I’m bound to say that the deprivations we’ve experienced personally during the lockdown are not related to toilet rolls, paracetamol tablets and avocados. It’s been not seeing our children and grandchildren close enough to hug them and smell their hair, not striking up conversations with random strangers and worrying constantly that no-one in government seems to give a damn what happens to us.

And so I don’t want to go back to normal. I want to go forwards into a more sustainable, kinder, more forgiving and much more caring world. Naomi Klein’s book was published in 2014 – that’s six largely wasted years ago. To go back to the metaphor of the alcoholic I used a little earlier (and I don’t have a down on alcoholics, I recognise all all the symptoms in myself) – do we have to wait until our livers are completely and incurably damaged to stop killing ourselves?

  1. and apologies for misspelling Naomi Klein’s name twice when this was first published. Should have waited for my breakfast!

Author: Dave Pole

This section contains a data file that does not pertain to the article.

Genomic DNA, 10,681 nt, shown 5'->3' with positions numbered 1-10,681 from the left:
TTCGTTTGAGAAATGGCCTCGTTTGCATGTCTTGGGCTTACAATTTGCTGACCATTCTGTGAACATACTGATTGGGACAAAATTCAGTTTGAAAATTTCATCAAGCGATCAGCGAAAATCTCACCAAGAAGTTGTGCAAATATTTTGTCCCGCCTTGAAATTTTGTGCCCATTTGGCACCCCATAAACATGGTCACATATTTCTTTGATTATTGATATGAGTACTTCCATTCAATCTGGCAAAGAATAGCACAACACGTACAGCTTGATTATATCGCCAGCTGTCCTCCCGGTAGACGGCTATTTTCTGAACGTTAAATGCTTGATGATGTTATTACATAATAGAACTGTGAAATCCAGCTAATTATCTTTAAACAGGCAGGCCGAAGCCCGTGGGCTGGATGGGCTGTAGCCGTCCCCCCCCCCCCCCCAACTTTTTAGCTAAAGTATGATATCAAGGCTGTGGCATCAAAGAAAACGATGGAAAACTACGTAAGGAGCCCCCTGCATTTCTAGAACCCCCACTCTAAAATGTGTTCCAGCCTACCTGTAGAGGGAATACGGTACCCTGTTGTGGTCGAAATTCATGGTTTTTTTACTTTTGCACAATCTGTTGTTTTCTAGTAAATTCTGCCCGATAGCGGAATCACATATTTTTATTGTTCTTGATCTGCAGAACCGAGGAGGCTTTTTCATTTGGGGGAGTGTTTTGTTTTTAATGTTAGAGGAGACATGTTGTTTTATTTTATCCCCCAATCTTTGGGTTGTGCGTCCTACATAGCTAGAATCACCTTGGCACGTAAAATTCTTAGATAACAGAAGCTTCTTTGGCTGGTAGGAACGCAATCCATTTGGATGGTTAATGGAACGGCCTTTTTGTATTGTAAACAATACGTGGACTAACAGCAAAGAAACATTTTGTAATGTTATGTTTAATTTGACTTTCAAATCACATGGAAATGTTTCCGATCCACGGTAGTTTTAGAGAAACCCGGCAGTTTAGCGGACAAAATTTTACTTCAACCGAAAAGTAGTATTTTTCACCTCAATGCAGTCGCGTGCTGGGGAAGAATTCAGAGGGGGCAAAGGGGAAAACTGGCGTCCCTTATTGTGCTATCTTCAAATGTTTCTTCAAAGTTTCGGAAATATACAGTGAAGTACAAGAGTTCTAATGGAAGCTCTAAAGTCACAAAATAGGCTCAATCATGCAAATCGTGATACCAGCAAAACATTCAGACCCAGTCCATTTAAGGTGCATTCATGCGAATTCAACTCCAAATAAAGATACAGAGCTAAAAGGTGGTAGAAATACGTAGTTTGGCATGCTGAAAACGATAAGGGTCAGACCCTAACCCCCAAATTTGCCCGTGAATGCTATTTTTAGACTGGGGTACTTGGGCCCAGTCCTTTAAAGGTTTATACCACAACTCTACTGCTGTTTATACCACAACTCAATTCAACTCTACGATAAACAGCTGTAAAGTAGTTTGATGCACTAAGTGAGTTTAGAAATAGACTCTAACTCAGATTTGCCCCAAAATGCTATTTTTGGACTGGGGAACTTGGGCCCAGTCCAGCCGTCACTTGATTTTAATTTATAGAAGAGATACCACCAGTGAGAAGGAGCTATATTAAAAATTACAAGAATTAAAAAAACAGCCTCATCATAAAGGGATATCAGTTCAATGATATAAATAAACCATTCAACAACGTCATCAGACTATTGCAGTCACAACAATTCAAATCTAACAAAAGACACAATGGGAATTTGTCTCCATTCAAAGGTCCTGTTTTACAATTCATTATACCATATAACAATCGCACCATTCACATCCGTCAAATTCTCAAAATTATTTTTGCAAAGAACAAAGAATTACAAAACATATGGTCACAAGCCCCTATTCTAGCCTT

I've spent my life doing a lot of things, all of them interesting and many of them great fun. When most people see my CV they probably think I'm making things up because it includes being a rather bad welder and engineering dogsbody, a potter, a groundsman and bus driver. I taught in a prison and in one of those ghastly old mental institutions as an art therapist and I spent ten years as a community artist. I was one of the founding members of Spike Island, which began life as Artspace Bristol. ! wrote a column for Bristol Evening Post (I got sacked three times, in which I take some pride) and I worked in local and network radio and then finally became an Anglican parish priest for 25 years, retiring at 68 when I realised that the institutional church and me were on different paths. What interests me? It would be easier to list what doesn't, but I love cooking and baking with our home grown ingredients. I'm fascinated by botany and wildlife in general, and botanical illustration. We have a camper van that takes us to the wild places, we love walking, especially in the hills, and we take too many photographs. But what really animates me is the question "what does it mean to be human?". I've spent my life exploring it in every possible way and the answer is ..... well, today it's sitting in the van in the rain and looking across Ramsey Sound towards Ramsey Island. But it might as easily be digging potatoes or making pickle, singing or finding an orchid or just sitting. But it sure as hell doesn't mean getting a promotion, beasting your co-workers or being obsequious to power, which ensured that my rise to greatness in the Church of England flatlined 30 years ago after about 2 days. But I'm still here and still searching for that elusive sweet spot, and I don't have to please anyone any more. Over the last 50 or so years we've had a succession of gardens, some more like wildernesses when we were both working full-time, but now we're back in the game with our two allotments in Bath.